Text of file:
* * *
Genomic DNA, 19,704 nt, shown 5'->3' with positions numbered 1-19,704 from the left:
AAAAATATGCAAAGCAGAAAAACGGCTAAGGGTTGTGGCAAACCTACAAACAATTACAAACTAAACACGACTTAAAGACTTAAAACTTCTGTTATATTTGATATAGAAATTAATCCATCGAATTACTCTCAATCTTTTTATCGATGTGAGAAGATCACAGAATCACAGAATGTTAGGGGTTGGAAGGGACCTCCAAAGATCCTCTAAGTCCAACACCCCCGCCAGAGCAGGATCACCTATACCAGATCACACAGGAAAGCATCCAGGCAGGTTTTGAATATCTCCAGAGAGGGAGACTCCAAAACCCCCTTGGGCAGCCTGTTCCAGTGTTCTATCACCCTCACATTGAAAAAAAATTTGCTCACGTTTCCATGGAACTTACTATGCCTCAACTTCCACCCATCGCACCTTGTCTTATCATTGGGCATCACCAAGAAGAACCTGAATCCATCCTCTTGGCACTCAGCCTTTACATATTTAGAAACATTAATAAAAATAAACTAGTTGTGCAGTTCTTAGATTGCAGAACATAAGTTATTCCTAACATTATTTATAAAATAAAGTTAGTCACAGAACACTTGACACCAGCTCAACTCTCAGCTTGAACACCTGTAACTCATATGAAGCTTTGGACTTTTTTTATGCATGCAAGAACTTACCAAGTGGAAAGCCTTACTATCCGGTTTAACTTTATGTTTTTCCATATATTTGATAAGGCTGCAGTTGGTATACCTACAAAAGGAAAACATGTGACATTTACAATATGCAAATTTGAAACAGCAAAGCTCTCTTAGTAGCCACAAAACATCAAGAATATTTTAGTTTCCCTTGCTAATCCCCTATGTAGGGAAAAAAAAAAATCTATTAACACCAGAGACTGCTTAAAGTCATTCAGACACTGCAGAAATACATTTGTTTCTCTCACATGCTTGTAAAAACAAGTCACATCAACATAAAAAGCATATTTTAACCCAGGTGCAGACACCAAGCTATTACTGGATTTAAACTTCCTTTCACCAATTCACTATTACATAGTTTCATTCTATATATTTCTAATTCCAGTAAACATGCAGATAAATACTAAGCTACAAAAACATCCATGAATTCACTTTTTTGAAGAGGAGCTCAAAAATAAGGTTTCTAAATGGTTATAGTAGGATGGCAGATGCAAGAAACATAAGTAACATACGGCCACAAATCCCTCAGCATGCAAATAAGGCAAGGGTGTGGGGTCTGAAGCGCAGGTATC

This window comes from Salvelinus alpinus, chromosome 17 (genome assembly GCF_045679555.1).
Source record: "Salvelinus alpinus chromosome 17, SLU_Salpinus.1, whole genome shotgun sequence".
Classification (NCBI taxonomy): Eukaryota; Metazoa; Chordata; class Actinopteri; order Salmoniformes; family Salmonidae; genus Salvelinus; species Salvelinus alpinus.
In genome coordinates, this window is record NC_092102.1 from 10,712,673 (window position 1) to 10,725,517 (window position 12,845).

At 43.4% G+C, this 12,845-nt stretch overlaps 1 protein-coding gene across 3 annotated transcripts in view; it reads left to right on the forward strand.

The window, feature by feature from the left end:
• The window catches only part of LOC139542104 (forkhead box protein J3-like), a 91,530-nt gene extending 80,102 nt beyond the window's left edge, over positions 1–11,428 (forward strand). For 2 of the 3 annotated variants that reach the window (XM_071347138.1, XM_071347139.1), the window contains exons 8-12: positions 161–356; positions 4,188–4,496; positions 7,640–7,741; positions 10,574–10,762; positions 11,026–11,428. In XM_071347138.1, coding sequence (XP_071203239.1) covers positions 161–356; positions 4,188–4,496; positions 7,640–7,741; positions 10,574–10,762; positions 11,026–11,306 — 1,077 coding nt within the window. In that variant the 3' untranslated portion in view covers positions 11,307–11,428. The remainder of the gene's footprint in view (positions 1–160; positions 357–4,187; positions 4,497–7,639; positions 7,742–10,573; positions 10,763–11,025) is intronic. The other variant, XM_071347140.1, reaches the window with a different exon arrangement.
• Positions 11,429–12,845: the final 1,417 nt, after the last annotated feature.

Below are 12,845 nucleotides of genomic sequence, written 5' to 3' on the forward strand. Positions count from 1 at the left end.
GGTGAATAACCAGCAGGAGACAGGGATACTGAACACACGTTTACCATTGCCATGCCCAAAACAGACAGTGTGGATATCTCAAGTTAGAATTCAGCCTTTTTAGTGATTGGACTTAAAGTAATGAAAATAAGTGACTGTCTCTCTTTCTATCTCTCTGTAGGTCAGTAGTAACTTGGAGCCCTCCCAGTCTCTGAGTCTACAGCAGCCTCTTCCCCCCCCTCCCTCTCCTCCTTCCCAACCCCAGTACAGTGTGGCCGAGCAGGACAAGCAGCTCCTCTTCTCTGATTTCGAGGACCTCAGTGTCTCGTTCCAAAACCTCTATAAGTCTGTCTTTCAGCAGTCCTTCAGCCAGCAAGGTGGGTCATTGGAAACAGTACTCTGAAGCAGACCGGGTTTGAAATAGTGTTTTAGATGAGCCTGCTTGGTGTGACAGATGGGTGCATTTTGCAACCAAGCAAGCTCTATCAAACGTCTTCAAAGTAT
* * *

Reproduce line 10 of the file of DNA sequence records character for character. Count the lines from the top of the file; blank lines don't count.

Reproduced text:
• Positions 11,429–12,845: the final 1,417 nt, after the last annotated feature.